He let out a long breath and reached for the wine, pouring himself a glass. It was unlike him because he didn’t usually drink, which made me wary of what he was going to say.

  “Do you remember when we were teenagers and my dad lost all his money?” I nodded. “Well, after Mum threw him out she was beside herself because we were going to lose the house. Then she remembered my talent for forgery and talked me into painting a piece that we could sell. I was young and impressionable, and Mum had me convinced we’d be living on the streets if I didn’t do it, so I agreed.”

  I stared at him, speechless. “How come you never told me?”

  Alfie took a long gulp of wine. “I was afraid you might tell someone and that Mum and I would get sent to prison—”

  “Alfie, I’d never—”

  “I know you wouldn’t, but I’ve always been such a worrier. In the end we only sold three paintings, but it was enough to save the house. That’s why the Rembrandt you took for your bedroom is stretched on wood that dates from the seventeenth century. I used to practice with all sorts of materials to try and create pieces that could pass for the real thing. There are so many details that could expose art as fake and you have to know every single one.”

  “I . . . I don’t know what to say,” I breathed, astounded. It was like he’d lived a secret life I knew nothing about. I was starting to wonder if today was just one bizarrely surreal dream.

  “I only created the art. I never had any contact with the dealers. Mum took care of all that. I still have no idea who she used to sell the paintings to, but she knew a lot of wealthy people from the years she spent married to dad, attending galas and company parties. Maybe one of them was the guy Stu met in prison, or someone he knows. It would explain how he knew who I was. I’ve always worried those paintings would come back to haunt me one day and now they have.”

  I placed a reassuring hand on his shoulder, not knowing what to say. Another long few minutes of silence passed between us. We were both lost in thought again.

  When Alfie spoke he sounded nervous. “The man who came knocking today, he didn’t look friendly.”

  “No,” I said in agreement. “I don’t imagine he did.”

  “He
s going to come back.”

  “I know.”

  “And when he does, it wouldn’t hurt to have someone just as scary on our side, someone like Stu Cross.”

  At this I swivelled to face him. “What exactly are you suggesting?”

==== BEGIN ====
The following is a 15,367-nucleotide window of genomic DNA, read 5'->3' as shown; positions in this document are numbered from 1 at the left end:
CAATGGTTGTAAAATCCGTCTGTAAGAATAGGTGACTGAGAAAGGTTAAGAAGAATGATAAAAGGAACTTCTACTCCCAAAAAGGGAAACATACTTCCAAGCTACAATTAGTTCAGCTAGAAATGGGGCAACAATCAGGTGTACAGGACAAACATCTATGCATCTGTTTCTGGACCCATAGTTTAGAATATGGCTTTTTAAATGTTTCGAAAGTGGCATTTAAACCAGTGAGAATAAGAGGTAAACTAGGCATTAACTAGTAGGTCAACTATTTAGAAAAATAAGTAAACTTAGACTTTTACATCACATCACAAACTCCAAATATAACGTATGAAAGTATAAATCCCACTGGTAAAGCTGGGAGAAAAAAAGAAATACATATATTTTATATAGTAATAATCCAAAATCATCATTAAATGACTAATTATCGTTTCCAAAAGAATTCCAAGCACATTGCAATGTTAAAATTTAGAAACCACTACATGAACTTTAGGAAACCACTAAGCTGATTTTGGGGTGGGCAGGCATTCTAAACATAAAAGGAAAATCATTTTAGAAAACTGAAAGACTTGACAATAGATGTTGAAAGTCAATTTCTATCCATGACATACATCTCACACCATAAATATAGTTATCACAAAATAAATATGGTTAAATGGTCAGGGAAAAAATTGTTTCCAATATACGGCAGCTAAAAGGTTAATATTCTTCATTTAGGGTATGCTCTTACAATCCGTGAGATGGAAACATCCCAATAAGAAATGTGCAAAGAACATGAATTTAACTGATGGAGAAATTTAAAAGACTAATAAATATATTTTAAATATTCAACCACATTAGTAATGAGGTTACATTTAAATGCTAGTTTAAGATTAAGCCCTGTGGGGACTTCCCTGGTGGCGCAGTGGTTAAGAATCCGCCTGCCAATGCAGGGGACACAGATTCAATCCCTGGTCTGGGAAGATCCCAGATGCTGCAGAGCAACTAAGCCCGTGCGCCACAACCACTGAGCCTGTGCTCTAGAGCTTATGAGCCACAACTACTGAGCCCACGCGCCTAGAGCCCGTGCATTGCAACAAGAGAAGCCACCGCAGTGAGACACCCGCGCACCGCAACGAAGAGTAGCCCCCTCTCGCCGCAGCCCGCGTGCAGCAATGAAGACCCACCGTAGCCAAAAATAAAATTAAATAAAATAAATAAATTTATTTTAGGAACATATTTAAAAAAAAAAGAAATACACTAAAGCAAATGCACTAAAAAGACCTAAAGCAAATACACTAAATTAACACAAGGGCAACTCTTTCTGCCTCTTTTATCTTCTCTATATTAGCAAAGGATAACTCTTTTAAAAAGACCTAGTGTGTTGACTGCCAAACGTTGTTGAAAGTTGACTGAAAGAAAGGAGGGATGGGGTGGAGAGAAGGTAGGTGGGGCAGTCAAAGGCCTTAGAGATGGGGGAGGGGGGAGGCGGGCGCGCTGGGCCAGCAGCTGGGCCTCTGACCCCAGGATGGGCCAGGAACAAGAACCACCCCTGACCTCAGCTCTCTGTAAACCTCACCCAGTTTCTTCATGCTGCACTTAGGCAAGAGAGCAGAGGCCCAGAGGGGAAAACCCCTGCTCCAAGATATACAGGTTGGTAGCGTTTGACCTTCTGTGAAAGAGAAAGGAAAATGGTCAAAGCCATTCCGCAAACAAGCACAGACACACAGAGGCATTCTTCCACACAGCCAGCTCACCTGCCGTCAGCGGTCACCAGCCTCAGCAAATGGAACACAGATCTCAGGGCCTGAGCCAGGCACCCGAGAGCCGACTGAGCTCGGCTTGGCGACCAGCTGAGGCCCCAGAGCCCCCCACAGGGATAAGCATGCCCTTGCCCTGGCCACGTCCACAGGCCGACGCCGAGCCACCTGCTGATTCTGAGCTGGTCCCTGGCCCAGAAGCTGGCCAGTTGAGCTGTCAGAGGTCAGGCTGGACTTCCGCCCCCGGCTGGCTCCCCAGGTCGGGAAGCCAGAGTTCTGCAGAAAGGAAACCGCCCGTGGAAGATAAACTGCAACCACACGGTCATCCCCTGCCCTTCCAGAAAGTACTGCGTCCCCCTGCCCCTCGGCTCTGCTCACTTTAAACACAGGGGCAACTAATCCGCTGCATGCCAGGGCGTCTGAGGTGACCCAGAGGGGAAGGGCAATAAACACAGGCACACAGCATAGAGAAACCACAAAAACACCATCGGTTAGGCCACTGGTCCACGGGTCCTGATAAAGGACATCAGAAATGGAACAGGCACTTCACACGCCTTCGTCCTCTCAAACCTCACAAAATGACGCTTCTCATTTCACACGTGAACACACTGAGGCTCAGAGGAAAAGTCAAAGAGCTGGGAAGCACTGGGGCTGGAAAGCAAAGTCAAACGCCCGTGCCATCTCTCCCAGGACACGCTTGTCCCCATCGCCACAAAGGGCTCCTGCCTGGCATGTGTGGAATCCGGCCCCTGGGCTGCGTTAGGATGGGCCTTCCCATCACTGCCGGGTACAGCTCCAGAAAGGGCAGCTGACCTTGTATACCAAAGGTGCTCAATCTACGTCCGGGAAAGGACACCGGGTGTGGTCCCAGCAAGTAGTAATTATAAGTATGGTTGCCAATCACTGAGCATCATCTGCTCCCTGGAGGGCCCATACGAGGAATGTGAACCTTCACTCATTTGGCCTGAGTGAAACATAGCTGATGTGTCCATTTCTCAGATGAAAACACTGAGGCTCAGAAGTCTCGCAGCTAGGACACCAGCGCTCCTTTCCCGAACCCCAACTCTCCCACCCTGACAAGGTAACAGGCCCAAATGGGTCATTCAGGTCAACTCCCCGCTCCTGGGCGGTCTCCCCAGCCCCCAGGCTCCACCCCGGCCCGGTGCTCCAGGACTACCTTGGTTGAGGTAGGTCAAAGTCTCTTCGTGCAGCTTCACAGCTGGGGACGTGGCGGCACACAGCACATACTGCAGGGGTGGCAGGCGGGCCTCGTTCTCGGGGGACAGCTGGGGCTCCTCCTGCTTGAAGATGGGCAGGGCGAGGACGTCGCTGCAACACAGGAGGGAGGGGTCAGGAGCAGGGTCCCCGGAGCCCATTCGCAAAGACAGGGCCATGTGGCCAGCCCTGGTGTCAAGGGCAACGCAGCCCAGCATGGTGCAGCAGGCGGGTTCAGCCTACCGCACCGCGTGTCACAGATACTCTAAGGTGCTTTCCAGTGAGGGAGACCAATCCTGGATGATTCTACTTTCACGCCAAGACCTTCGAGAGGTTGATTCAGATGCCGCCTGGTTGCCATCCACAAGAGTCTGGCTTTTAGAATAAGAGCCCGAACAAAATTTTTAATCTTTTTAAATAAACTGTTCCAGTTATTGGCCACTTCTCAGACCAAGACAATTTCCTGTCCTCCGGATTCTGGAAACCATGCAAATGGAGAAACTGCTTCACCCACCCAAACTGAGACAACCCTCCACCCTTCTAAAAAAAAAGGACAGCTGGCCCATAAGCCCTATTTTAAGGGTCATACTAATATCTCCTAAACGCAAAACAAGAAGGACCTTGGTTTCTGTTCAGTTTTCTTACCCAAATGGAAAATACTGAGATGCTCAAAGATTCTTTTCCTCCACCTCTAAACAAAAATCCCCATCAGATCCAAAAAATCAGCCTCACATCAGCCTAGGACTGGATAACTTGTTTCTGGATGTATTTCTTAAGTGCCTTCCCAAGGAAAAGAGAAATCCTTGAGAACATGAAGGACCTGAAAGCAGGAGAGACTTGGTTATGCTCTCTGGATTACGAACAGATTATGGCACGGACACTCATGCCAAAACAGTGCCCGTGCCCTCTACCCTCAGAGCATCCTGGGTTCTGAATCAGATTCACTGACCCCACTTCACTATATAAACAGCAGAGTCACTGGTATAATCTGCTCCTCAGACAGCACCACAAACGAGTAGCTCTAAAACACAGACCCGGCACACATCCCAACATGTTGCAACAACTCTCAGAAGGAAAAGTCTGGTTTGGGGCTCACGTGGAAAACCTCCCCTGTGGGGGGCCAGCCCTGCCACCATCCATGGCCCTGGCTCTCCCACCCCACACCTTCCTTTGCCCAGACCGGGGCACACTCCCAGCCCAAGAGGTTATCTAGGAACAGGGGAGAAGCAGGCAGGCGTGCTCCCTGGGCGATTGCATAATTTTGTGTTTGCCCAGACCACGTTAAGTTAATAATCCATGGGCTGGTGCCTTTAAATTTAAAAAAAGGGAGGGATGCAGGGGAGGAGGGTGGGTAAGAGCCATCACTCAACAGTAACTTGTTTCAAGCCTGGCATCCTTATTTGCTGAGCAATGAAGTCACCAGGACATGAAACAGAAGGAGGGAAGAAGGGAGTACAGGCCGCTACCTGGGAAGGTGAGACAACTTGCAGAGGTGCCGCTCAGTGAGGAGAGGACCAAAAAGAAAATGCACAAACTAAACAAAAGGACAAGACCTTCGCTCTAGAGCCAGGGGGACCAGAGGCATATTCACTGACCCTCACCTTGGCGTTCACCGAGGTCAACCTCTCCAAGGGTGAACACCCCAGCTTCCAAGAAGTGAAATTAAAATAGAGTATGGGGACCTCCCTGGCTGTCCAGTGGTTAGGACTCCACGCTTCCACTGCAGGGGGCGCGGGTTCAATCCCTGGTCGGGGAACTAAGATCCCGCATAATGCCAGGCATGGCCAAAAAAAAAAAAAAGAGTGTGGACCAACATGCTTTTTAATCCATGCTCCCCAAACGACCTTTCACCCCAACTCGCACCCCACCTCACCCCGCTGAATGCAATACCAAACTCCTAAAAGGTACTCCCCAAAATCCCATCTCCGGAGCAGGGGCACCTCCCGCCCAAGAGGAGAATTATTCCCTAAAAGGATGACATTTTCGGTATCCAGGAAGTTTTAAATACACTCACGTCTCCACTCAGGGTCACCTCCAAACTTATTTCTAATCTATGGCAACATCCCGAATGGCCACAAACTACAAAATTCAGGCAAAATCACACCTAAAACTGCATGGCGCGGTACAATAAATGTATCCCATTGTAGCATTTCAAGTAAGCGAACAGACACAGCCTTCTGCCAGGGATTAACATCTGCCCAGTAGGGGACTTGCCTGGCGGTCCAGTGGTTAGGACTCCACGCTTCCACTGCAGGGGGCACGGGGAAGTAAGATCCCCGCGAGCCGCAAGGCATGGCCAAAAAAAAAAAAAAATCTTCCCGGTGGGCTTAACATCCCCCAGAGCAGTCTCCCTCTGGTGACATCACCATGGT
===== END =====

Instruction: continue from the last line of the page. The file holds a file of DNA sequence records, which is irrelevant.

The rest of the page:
“Okay, don’t go crazy but I’m . . . I’m suggesting we do it.”

  I opened my mouth to speak, to ask if he was on crazy pills, but he held up a finger to shush me.

  “Let’s face it, Andie, on your salary you’re going to be an old woman before you pay off all that money, and the interest is just going to keep piling up and up. I don’t want that life for you, always looking over your shoulder for dodgy loan sharks. And besides, I’ve already pulled this off before. It meant my mum and I weren’t thrown out onto the streets. If this time it means you won’t have to file for bankruptcy then I’ll paint whatever he wants, but I won’t let you help him with this robbery. In exchange for the replica, he’ll give us enough to pay off your debt, and the money will be considered payment for my artwork. We have plausible deniability. All I know is that a patron contracted me to complete a piece. I don’t know anything about a robbery and neither do you. It’s foolproof.”

  “Alfie, I’m not sure it’s going to be that simple.”

  “If he wants me to work for him then he’s going to have to make it so.”

  His confidence bolstered me slightly. Trust my cousin to find strength in the surreal, while normal, everyday occurrences scared him half to death. I stared at him for a long moment, trying to figure out if he was really serious about what he was saying. His brown eyes met mine, never flinching.

  Crap, he was serious.

  “Let me sleep on it,” I said, trying to buy myself some time.

  “No, call him now. Tell him to come here and we’ll discuss the particulars.”

  “Alfie, slow down. I haven’t decided if I want to do it yet. I need to think everything through first.”

  “If we leave it until the morning I’ll change my mind, I know I will. I’m always far more adventurous at night. So please, call him. Otherwise I’ll lose my nerve.”

  Swallowing a mouthful of wine, I replied, “I don’t even have his number.”

  “There must be a way for you to contact him. Does he have an email?”

  I snorted, amused by the idea of Stu Cross having an email account. Even in this day and age, he didn’t seem like the type. Then I remembered we were friends on Facebook. Without thinking I pulled out my phone, logged in and shot off a message.

  Andrea Anderson: Can you come by my flat? We need to talk.

  It was probably a silly idea. I mean, I doubted he even used the account that much, let alone checked his messages. But then, to my utter surprise, after a couple of minutes I got a response. My palms grew clammy, mostly because I really hadn’t expected him to reply.

  Stu Cross: On my way.

  My heart started to pound, and my lips became dry as the reality sunk in.

  “He’s coming over,” I told Alfie, my voice more air than sound.

  He nodded, sounding almost as nervous as I did. “Good. This is good.”

  “I’m going to take a shower.”

  Knocking back the last of my wine, I went inside the bathroom and shut the door. Standing under the warm spray, I endeavoured to scrub away my misgivings. If Alfie, a man who was literally paranoid about everything and trusted no one, thought this could work, then maybe it wasn’t so far-fetched.

  After I’d scrubbed my skin raw, I got out and dried off, hearing a knock on the door as I slipped into my bathrobe. He was here. My pulse sped up again.

  Alfie let him in, and I heard a murmured conversation going on as I stepped out into the living room.

  “Andrea,” said Stu, his gaze moving from my wet hair, down my bathrobe-clad body before coming back up to my face. I had to wonder what was with the small backpack he had with him.